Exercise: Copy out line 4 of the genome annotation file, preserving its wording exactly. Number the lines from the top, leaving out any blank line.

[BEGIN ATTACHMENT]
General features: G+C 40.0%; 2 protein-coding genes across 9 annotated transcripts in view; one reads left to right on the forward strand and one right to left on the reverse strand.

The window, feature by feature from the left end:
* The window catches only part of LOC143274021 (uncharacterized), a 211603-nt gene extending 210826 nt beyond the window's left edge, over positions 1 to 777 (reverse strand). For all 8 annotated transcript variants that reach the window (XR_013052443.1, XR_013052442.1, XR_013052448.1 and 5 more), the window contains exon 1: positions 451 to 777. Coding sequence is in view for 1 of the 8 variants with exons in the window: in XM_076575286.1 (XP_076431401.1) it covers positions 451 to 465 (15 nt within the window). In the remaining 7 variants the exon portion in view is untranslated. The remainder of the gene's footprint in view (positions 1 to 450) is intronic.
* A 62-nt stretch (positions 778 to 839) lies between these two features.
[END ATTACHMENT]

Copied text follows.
* A 62-nt stretch (positions 778 to 839) lies between these two features.